Issue 155, March 2018
As I said in a promotion for May’s Australian Energy Week, writes Keith Orchison, the sense that 2018 is a make-or-break year for energy policy and energy markets is palpable on the east coast at present, bearing 2022 in mind. So is the sense that energy suppliers are under rising reputational pressure. What the community thinks about energy issues will be on display this month – the Tasmanian election is on 3 March and the South Australian poll on 17 March, the same day as the by-election in the federal seat of Batman – in States where electricity costs, security of supply and greater use of renewables are key parts of the campaigning. Most importantly for electricity suppliers and consumers, the ACCC will produce its report on energy affordability in mid-2018. Meanwhile the Energy Security Board is ploughing on with its efforts to create a “national energy guarantee” acceptable to CoAG members.
Whatever else the “national energy guarantee” discussion paper achieves, it should bring home the fact that there is no quick fix to the problems plaguing the NEM.
The recently-released Energy Security Board paper canvasses a process that will require the CoAG Energy Council to make a final decision on NEG design in the second half of this year – to be followed by legislation and the drafting of market rules.
The proposal seeks a reliability requirement to commence next year and an emissions requirement to be implemented in 2020. Clearly even this timeline depends on wrangling within CoAG.
Exemplifying the challenge for policymakers, lawyers Corrs Chambers Westgarth, commenting on the discussion paper, say “given that affordability is a key driver underpinning the NEG, the Energy Security Board will need to take care that (it) is not unduly complex or lead to high compliance costs.”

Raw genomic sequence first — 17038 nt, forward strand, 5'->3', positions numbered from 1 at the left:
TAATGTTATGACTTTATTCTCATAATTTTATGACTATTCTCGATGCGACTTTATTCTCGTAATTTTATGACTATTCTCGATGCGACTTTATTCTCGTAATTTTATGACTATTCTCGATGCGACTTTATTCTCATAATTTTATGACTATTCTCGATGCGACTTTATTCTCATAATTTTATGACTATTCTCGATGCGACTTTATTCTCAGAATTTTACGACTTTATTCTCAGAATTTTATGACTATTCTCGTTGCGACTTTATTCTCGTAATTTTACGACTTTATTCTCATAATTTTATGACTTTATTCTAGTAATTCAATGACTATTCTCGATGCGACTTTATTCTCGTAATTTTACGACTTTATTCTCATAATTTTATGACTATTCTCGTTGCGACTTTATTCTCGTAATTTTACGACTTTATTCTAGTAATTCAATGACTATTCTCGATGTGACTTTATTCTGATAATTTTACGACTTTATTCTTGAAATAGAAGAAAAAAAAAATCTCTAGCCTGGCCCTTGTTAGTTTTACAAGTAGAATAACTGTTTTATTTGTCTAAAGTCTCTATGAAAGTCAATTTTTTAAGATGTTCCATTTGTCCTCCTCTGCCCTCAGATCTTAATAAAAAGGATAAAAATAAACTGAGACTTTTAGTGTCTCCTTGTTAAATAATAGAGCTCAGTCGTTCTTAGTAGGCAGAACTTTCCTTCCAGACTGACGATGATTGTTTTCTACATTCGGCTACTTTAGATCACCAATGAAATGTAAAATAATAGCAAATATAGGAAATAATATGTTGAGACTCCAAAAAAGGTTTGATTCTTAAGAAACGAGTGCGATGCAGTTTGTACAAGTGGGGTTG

They add: “To the extent that electricity prices fall, the ESB should ensure that retailers pass on all cost savings to consumers. Should costs rise, who ought to bear those costs?”
“The design of the framework to deliver reliability in the NEM has been a deliberate one. Market-based solutions provide incentives to be innovative, benefiting consumers. This is because competitive pressures drive more cost-effective and efficient investment, operational and consumption decisions. Centrally-planned or mandated solutions can provide higher certainty of having a reliable supply of energy, but, compared to a well-functioning market, are unlikely to deliver an efficient level of reliability at efficient cost. Unlike market participants, central planners do not have the same financial incentives to make efficient decisions and do not have to bear the risk of poor decisions, so their incentives are often to over-invest” – the Australian Energy Market Commission in its reliability review discussion paper.
Consultant Hugh Saddler says it is now “almost certain” that the 2020 renewable energy target of 33,000 gigawatt hours will be met.
“Therefore, in the absence of a completely unexpected surge in (NEM) electricity consumption, carbon emissions and emissions intensity (for the sector) can be expected to continue their steady fall until 2021,” he writes in reviewing energy data for the year to January 2018. “Even so, the Australian electricity generation system will remain one of the most coal dependent and emissions intensive amongst major developed countries.”